Concrete ideas for inshore fisheries
Artificial reefs are ideal havens for marine life if managed correctly
21 May 2007 by Jenny Beaumont
Artificial reefs are ideal havens for marine life if managed correctly, reckons Jenny Beaumont.
With an ever-increasing global human population, the majority of whom live in coastal areas, we can expect existing high pressures on inshore fisheries to increase. At the same time, changing weather patterns may produce a greater need for coastal defences. Add to this renewable energy sources, such as wind turbines, many of which are located offshore, and it is likely that we will place more artificial structures in coastal waters in the near future.
On a small-scale, artificial reefs, which include structures such as breakwaters and offshore wind farms, have a long history of enhancing, protecting and restoring selected fisheries. However, scientists have conducted little robust research into them and so have few reliable estimates of their value. The increasing size and number of artificial structures in the sea presents a real opportunity to combine the primary need for them being there with a design that could also benefit local fisheries.
In 1996 the Scottish Association for Marine Science joined forces with a quarrying company, Foster Yeoman Limited, to design and construct a matrix of artificial reefs large enough to generate some of the scientific and economic estimates that could aid future construction projects. Since 2002, following a period of consultation and pre-deployment research, we accurately placed nearly 200,000 concrete reef blocks on the seabed in Loch Linnhe, on the west coast of Scotland, to create one of the largest artificial reef complexes in Europe.
We designed the Loch Linnhe Artificial Reef with the fishing industry in mind so we could evaluate the economic potential for similar reefs. We also wanted to increase knowledge of how artificial reefs interact with their environment and affect associated reef-dwelling species.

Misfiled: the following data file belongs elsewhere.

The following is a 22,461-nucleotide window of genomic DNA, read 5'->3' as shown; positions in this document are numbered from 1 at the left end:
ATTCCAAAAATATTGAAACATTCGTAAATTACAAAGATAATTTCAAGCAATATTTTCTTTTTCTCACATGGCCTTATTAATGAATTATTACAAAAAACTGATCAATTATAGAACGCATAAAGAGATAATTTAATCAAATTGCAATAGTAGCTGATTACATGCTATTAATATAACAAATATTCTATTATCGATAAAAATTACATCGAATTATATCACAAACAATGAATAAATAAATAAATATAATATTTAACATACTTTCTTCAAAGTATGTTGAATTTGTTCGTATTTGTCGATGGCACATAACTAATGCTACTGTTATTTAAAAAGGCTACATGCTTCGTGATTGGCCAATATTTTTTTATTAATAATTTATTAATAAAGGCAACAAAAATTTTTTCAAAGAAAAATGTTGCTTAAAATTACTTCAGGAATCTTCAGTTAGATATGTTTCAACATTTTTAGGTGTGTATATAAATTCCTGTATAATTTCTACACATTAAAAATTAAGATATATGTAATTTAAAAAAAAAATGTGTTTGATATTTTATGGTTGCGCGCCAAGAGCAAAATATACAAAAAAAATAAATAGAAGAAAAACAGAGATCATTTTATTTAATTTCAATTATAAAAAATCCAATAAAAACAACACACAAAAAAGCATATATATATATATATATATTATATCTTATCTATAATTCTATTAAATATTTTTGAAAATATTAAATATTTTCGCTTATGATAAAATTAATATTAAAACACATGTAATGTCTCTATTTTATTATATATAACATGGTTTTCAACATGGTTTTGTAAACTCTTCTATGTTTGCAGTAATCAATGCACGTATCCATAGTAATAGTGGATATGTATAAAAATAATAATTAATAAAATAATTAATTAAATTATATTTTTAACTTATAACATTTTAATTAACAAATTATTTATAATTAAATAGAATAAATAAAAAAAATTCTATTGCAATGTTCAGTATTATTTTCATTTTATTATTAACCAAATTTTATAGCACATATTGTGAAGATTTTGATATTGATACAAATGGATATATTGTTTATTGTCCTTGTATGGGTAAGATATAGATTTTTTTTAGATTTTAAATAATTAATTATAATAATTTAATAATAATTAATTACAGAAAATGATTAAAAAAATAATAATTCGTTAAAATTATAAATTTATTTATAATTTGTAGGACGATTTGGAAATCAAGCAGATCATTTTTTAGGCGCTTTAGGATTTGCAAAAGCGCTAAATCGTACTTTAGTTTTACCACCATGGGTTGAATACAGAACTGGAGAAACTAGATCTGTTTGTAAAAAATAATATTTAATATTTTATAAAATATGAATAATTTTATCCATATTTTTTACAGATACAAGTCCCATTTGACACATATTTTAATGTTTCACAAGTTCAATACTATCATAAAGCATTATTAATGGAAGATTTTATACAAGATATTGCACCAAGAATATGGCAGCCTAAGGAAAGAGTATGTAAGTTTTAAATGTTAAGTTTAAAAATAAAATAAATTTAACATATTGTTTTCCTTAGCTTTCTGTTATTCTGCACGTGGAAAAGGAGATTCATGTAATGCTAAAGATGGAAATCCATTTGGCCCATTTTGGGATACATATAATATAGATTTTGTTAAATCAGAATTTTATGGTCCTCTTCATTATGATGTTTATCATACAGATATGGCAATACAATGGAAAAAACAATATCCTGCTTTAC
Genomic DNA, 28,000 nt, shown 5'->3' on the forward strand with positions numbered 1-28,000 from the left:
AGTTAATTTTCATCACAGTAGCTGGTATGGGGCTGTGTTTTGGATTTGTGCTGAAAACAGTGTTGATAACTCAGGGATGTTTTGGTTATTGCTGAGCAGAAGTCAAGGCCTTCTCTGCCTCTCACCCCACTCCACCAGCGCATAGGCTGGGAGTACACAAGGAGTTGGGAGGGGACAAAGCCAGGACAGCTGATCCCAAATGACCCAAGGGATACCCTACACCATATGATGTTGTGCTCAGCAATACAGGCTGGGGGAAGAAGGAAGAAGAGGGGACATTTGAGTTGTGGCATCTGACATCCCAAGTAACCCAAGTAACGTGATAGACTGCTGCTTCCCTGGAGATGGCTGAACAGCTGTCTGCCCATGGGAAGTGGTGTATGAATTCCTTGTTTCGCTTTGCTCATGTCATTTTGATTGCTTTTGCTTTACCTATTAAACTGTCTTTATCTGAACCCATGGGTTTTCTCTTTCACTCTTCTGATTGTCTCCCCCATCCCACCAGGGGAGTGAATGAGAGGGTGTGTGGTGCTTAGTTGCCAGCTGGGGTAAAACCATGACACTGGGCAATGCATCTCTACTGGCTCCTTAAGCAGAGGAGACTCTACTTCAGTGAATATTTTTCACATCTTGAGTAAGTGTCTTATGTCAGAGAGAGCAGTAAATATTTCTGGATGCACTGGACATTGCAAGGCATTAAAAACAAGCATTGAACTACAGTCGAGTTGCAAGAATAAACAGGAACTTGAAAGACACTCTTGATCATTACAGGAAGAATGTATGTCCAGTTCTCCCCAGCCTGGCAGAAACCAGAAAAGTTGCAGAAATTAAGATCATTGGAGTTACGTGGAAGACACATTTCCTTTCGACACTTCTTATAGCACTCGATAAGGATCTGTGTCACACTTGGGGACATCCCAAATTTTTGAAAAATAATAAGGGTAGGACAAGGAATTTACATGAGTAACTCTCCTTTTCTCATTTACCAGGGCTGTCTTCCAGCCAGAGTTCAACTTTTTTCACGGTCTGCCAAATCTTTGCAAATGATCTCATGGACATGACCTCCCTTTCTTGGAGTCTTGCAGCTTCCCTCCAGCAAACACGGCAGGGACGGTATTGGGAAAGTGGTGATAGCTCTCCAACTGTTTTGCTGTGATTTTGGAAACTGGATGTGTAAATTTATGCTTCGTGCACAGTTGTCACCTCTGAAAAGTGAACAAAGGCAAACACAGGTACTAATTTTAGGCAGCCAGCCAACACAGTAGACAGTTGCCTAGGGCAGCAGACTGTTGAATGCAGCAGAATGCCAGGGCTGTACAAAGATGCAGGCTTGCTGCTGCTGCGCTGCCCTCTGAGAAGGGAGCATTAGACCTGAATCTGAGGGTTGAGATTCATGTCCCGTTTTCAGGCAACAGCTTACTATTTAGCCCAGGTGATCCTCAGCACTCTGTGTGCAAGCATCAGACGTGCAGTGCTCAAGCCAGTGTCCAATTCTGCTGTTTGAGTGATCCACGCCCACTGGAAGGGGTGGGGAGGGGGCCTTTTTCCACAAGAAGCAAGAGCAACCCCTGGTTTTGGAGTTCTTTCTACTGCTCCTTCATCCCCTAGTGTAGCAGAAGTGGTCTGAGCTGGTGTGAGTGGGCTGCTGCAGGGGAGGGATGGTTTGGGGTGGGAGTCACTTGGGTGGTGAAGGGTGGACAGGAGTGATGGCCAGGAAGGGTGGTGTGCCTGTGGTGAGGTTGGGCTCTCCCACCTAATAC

The artificial reefs support 30 times more biomass than before.
The reef, which is about the size of 50 football pitches, sits on a licensed area of seabed. It is made up of 36 discrete reef modules deployed in depths ranging from 10 to 30 metres. Each module is a conical shaped reef measuring up to four metres high by 15 to 20m across.
To create each reef module we dropped around 4,000 concrete blocks (each measuring 42x21x21cm) from a barge onto a target buoy. As a result, the randomly stacked reef blocks provide many holes and crevices for marine life to use as shelter. We made half of the reef modules entirely from solid concrete blocks and the other half using blocks containing two large holes so we could examine the effects of habitat complexity on the resulting biological communities.
One of the main theories supporting artificial reef research is that the addition of a new habitat, in the form of a purpose designed artificial reef, may increase the available shelter and food resource. This in turn will attract and support more marine life in the area. Although the majority of artificial reef research has focused on this theory, we need to consider many important questions before we can estimate the overall value of artificial reefs.